What are Closing Costs
When it comes to real estate, there are costs to doing business beyond just your down payment. There are appraisals, inspections, lender fees, possible repairs, and more. But, whether it’s from due diligence or financing, you are best served to know what your closing costs are going to be early on, so you aren’t surprised at the closing table.
Who Pays Closing Costs
Different regions have different customs when it comes to paying closing costs. Here in Orange County, California, there are some closing costs traditionally paid by the seller, some traditionally paid by the buyer. But, these are not “rules” and all closing costs are negotiable.
Now, let’s take a look at what some of the most common closing costs are, and who typically pays for them.
How Much Are Closing Costs
Real Estate Agent Commission
The combined real estate agent commissions are generally around 5-6% of the sales price, and are split between the listing (Seller’s) and selling (buyer’s) agents.
A good listing agent will put together and execute a comprehensive marketing plan for the seller’s property. While the market will ultimately determine how much a home sells for, it is the listing agent’s job to make sure it gets as much exposure as possible in order to generate offers. More offers, will usually result in the highest possible price.
A buyer’s agent is the expert adviser to the buyers. It is this agent’s responsibility to guide the buyers through a transaction, keeping them well informed and insuring that they make decisions that are in their best interest.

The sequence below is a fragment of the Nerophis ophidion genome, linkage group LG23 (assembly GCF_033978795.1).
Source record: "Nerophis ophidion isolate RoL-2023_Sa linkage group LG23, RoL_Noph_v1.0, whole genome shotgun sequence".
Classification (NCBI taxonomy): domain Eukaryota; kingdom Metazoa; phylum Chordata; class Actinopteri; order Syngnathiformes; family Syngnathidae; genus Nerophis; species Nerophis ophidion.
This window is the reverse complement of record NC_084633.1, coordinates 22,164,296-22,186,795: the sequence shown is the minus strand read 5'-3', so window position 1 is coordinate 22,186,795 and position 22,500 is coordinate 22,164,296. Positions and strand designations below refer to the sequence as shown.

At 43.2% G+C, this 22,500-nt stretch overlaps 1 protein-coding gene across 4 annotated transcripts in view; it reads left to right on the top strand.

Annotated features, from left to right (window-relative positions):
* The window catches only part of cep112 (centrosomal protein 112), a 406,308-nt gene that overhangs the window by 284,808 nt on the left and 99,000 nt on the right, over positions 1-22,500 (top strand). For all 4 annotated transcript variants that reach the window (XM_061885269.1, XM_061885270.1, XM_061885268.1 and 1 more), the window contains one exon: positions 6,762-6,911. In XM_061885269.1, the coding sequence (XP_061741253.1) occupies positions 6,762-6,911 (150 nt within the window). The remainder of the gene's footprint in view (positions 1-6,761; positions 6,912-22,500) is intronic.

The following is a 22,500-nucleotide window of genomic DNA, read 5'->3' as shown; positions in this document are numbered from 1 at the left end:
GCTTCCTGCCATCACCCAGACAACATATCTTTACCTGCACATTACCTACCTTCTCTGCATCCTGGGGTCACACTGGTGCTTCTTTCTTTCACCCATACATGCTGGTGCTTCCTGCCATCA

In just about every market it is customary that the seller pays the real estate commission. So really, the seller is paying both real estate agents.
The Home Inspection
This is an important one. In California, a buyer generally has 17 days after an offer has been accepted to get a home inspector to come look at the property. It is every buyer’s nightmare that they close on the purchase of their home, only to discover some unforeseen and expensive defect.
If any defects or unexpected issues are discovered, the buyer has the right to walk away from the deal and keep their deposit. The price of a home inspection varies with the size and scope of a property but is generally around $300-$500, and is paid by the buyer.
Sometimes, the home inspection will bring to light certain defects or features that need to be repaired. If something does come up, which party pays or how much they pay is entirely negotiable, and the cost for these can obviously range considerably.
Lender Closing Costs
There are costs associated with obtaining the necessary financing to purchase a home. Lender fees usually include some kind of origination, underwriting, processing, credit reports, etc. Your loan officer will be able to provide a Lender Estimate that outlines what all of these will be. When shopping around it is important to remember that different companies have different fee structures. So, you are probably best served by using the total “bottom line” figure for making your comparisons. It is generally the buyer’s responsibility to pay these costs.
Origination is the fee that a lender charges for funding a loan. Most lenders aren’t lending their own money. They borrow money against a credit line to fund your loan, and then sell that loan to an investor who makes their money on the interest you pay.